Aiko interrupted my thoughts. “Lieutenant Peterson, may I ask you a question?”
“Please don’t take this the wrong way, but what made you think you could successfully infiltrate a high-security installation? You are a combat officer, not a -- um, what is it you call me?”
“Yes. You are not a ninja like me.”
I shut my eyes and rested my head on the seatback cushion. I’d been expecting this question for some time. “Are you angry that I did something you were better qualified for?”
“I believe I would have succeeded where you did not.” She couldn’t keep the disapproval out of her voice.
“Fair enough. Well, then, let me give you a little information on my background.”
“Yes.” The ship suddenly pitched upward and Aiko turned a shade paler. “It will help get my mind off… things.”
A roll of thunder rattled the hull as I collected my thoughts. “In my very first battle, my unit was destroyed within minutes. I was left on my own. ”
Unconsciously, I fingered the old 13th Airborne Division patch. Since I’d served in combat with them I was entitled to wear the insignia on my right shoulder.
Aiko was so surprised she almost forgot about her nausea. “You were? How did you survive?”
“At first, I spent my time just stealing from the enemy, living off of whatever I could find or take off dead Soviets. I spent most of my teenage years fighting behind enemy lines, in and out of uniform.”
I gave a short laugh. “While my friends still in high school were enjoying a lazy summer break and listening to cicadas hum in the trees, I was hiding from drone gunships and firing captured AK's.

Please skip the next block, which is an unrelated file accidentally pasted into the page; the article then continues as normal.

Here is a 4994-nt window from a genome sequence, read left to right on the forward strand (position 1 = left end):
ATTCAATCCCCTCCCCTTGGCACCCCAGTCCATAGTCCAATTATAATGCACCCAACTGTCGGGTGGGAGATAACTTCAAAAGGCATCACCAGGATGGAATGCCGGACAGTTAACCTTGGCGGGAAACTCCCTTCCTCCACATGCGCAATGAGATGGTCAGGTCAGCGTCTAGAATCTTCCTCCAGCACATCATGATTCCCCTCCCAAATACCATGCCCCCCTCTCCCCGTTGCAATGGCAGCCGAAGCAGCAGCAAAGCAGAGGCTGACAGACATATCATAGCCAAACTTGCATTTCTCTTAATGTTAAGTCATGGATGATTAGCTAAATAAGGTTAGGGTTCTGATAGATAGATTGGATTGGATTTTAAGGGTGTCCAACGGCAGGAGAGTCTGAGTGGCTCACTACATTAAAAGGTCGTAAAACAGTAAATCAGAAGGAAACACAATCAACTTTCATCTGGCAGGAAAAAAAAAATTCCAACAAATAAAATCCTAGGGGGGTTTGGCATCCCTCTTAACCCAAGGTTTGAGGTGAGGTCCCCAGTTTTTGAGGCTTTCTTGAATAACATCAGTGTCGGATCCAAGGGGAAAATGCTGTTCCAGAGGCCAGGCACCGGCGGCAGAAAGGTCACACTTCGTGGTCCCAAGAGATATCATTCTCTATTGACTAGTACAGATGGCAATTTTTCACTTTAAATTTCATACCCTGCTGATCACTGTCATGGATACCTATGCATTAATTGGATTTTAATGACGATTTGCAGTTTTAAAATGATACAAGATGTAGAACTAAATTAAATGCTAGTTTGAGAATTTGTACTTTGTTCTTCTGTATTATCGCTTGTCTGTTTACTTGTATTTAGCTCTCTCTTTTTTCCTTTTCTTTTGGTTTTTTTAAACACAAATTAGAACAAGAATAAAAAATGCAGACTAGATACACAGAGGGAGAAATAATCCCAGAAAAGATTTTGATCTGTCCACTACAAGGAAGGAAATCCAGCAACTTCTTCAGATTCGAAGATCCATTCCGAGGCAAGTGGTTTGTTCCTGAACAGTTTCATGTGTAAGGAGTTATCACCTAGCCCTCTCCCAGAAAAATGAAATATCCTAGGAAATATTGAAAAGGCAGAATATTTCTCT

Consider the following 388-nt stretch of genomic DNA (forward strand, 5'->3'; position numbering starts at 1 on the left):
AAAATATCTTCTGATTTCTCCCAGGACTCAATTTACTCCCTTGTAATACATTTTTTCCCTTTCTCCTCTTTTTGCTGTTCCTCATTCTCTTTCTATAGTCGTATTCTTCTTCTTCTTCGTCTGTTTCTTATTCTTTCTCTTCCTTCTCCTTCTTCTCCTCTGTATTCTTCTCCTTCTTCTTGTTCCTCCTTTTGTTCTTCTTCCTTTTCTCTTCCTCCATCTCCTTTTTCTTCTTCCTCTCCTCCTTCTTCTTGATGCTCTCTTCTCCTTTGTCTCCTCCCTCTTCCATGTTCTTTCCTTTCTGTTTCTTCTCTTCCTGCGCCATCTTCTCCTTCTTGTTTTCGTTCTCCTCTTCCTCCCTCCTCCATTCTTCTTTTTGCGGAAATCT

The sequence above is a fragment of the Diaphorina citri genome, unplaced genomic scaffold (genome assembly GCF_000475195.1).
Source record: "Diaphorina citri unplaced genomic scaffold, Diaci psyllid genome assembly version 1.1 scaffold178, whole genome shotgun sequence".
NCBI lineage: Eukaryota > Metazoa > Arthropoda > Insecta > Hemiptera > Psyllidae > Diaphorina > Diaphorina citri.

“I got lucky, though. An allied special forces unit arrived in the area. They were tasked with the mission of training partisans -- guerillas, that is. I joined their group and learned quite a few things. And yes, that included how to infiltrate facilities.”
I slipped my commando knife out of its leg sheath and handed it to Aiko to examine. She pried her fingers loose from the rollbar and accepted the dagger as solemnly as if I was presenting her with a prized katana. In a way, I guess I was.
“It’s called a Fairbairn-Sykes knife,” I explained. “It used to belong to one of the SAS guys. He was a mentor and a good friend of mine. He told me I could have this if he bought the farm.”
“‘Bought the farm?’ What does this mean?”
“It means ‘killed in action.’ Which he was.” A ghost from the past appeared briefly in my mind’s eye, then faded away.
Aiko tested the dagger’s grip and balance, and nodded approvingly before handing it back to me. “An exceptional weapon.”
“Thanks.” I resheathed it and nervously scratched my chin. “Hey, uh, if I buy the farm, the dagger’s yours. I haven’t met anyone else besides you who could use it as well as me, anyway.”
A smile flashed across her face. “You honor me, Jim. But let us not purchase farms any sooner than we must. Agreed?”
“Agreed. Let’s shake on it.” I reached out a hand. As we shook, the ship lurched again. Aiko gulped, snatched her hand from my grasp, and gripped the rollbar with both hands.
A short time later, a solid thump signaled that the Mistral was on the ground. Aiko heaved a heartfelt sigh of relief.
Thankfully, Minori had landed us practically on the bottom of the “T” which formed the main streets of Kimura. It would be a short run to the community center where Rio and Doc should be. For this mission I'd fastened a hard shell over the truck bed, which would allow anyone we carried -- and Tama -- to ride in back while sheltered from the elements.